Two Squirrels: An Essay on Economics and Fairness

(Originally posted at r2’s myspace on Oct. 8, 2007)

Today I saw a squirrel feeding from my neighbor’s bird feeder.  As I watched, a second squirrel — bored, evidently, of watching the cars from the sidewalk — approached the bird feeder as well, from below.  The first squirrel, having climed up the post, was busily gathering food from inside the feeder, while clinging on the mesh surrounding it.  The second squirrel, seeing an opportunity to gather its own food as the first dropped seeds here and there, began gathering from the ground whatever the first squirrel dropped. 

Having direct access to the source of the seed, the first squirrel was able to have what it needed to eat, as well as gather extra for the upcoming winter.  The second squirrel, though it had access to less of the seed, also took what it needed from what was available. 

Before I begin to draw parallels, allow me to shift settings, so that my intention is not misunderstood.  Suppose these same two squirrels were engaged in eating, not from a bird feeder, but from a tree.  The first squirrel, having made the climb up the tree, would have access to as much food as it needed or wanted, while the second squirrel, chosing to remain on the ground, would have access only to what the first dropped. 

Now, perhaps some of my more liberal friends may suggest that somebody ought to excert some force of will over this first squirrel and make it drop an equal amount to what it took.  After all, why should the first squirrel have more than the second?  It isn’t fair.

But wait:  wasn’t it this first squirrel that noticed the tree, or the seed?  Wasn’t it this first squirrel that undertook to gather food from this source, excerting the effort necessary to climb, and to gather?  This second squirrel wasn’t inconvenienced — indeed, had the first squirrel not acted, the second squirrel would not have had the easy access to food that it ended up having.  It may have had to find food and climb itself, or else find another proactive squirrel from whom to gather the leftovers. 

By the laws of nature itself, then, it is this first squirrel, and not the second, that is entitled to the fruits of its labor.  The second squirrel has undertaken work, to be sure.  But it is a lesser work than that of the first, and it is in fact made possible by the work of the first.

Because posting blogs doesn’t pay very well, I have a job.  My job is as a radio DJ for a small country station in Northern New York.  This job also doesn’t pay well (though it pays a great deal more than posting blogs does), but it does pay.  I work under the assumption that the people in positions above my own make more money than I do, and that the owner or owners of this particular radio station probably make a great deal more money than I do.

Some of my more liberal friends (and a great many would-be union organizers) would suggest that I ought to be somehow outraged by what may well be a vast disparity between my paycheck and my employer’s earnings.  But I’m not.

I undertook no risk in the formation of the radio station for which I work.  I did no work in its creation; did nothing to earn the startup money.  I didn’t work with the FCC in getting an operation license.  I didn’t set out and hire the company’s first employees.  I just walked in one day, many years after the station was created, and was hired to do a specific job for a specific wage.  In working out a cost-benefit for myself — what the job would entail, versus what they would pay me to do it — I decided that the job would be beneficial to myself and to my family.  The cost or the benefit to my employer didn’t, and doesn’t, figure into this analysis.  And why should it?  Upon deciding how much my time and effort are worth to me, and after stipulating that I would be compensated for such in an agreed-upon manner, to what end would I try to discern my employer’s benefits?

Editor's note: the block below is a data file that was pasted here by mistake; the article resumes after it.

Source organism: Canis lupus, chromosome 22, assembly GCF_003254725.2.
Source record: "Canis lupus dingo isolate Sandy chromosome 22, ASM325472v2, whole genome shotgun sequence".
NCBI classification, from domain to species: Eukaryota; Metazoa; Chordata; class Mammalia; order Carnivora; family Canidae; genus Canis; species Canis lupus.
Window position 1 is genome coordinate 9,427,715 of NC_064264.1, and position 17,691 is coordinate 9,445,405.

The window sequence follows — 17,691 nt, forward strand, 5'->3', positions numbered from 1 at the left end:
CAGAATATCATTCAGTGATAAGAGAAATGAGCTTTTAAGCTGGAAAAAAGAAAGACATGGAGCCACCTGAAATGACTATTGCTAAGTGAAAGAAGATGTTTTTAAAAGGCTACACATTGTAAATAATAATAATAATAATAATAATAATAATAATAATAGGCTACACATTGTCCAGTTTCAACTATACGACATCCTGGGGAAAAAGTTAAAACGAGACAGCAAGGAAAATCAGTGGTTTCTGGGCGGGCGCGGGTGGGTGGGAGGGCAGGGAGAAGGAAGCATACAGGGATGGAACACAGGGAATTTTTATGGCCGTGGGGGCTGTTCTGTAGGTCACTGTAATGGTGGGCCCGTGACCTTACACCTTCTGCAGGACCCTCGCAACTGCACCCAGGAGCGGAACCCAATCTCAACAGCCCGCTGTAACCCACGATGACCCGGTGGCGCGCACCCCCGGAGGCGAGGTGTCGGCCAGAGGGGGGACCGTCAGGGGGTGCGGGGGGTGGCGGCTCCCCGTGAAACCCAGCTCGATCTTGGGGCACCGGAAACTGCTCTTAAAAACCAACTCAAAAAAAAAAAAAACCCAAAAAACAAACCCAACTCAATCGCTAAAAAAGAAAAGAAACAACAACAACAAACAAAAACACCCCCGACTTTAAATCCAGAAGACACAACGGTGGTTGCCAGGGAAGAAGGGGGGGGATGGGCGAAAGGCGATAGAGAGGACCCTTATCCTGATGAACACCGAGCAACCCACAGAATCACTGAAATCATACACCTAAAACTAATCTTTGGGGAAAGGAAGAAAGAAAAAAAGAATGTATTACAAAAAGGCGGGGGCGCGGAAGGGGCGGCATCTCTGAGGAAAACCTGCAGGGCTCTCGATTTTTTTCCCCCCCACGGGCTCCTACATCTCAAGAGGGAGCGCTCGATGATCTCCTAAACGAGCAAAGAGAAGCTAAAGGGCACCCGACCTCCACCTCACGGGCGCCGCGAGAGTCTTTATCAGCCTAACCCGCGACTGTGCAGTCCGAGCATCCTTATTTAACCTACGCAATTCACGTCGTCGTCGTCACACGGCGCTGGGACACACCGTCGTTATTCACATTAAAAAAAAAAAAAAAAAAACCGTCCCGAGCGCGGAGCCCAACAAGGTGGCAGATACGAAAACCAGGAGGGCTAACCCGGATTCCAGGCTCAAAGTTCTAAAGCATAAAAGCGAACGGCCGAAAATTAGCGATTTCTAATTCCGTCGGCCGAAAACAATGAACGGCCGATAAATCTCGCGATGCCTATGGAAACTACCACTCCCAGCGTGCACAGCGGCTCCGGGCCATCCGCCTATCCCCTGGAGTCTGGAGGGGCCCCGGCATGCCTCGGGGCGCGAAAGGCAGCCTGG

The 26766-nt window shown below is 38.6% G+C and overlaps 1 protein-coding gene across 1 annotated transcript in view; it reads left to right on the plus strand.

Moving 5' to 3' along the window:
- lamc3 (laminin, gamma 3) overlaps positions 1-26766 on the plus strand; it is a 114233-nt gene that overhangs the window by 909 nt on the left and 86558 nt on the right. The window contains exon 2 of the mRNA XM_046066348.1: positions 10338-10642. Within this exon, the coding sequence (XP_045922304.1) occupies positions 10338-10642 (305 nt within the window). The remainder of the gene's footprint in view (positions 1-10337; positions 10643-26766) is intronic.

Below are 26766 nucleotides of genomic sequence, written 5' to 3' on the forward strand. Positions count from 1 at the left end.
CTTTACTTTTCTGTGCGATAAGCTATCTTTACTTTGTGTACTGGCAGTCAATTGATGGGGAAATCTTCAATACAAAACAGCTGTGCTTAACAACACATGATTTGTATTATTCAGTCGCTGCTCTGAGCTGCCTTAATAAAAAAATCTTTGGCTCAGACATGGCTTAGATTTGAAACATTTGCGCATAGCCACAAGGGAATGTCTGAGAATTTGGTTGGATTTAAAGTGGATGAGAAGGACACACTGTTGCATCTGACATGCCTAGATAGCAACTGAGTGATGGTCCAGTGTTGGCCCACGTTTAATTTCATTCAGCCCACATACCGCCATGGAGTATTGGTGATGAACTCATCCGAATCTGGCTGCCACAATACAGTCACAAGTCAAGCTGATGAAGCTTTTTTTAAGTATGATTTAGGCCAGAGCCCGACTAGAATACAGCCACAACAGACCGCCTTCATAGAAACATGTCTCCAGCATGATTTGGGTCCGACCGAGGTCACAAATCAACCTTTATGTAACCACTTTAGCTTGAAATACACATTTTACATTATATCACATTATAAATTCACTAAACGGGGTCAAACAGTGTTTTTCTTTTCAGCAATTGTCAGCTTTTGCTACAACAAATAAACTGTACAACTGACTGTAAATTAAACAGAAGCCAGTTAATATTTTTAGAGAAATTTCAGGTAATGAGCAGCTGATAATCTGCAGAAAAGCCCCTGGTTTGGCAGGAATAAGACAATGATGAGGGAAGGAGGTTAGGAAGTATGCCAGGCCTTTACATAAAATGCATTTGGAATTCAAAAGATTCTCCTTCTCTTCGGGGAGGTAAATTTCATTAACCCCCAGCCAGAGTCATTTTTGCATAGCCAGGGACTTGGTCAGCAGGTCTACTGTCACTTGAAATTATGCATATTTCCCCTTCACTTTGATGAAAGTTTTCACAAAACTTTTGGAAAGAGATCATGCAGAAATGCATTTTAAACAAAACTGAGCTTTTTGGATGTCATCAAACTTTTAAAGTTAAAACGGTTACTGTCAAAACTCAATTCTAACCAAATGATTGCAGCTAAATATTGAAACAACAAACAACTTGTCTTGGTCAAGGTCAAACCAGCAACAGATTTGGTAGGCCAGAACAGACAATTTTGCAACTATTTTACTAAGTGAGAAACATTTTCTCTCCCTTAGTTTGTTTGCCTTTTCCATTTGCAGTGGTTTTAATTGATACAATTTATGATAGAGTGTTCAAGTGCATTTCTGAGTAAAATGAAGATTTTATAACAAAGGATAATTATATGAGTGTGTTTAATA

Instead, in performing the cost-benefit analysis, I decided that, rather than find my own tree to climb, and rather than climbing that tree, I would instead gather the benefits offered by those who did climb.  And if the cost-benefit ratio ever shifts, I can always find a new tree. 

Now, the squirrel analogy, like all analogies, is imperfect.  The reality is that the employee-employer relationship is one of symbiosis.  I get the benefits of pay, etc., offered by my employer, and in return, he gets my time and experience, which helps him make money.  Which, I should add, in turn increases his continued ability and willingness to pay me. 

I am not angry that my employer makes more money than I do; why should I be?  It was, after all, his risk, and his time and money, which made it possible for me to work and get paid to do so.  It is a mutually beneficial arrangement, from which his the greater benefit, only because his was the greater risk and investment.  To suggest that he owes me more than I agreed to work for is a breach of verbal agreement, and dishonerable. 

This is what the New Left cannot seem to grasp.  Employers risk time and money — investing in their own futures.  Often, these investments require further investments in individuals — employees — to continue to make the risk pay off.  It is the entrepreneur, and not his employee, that has the most to lose in this relationship — and therefore should have the most to gain. 

I suppose I could find my own tree.  And perhaps someday I will.  And how I choose to divide the food I find will be up to me.  Hopefully.

-Streu-

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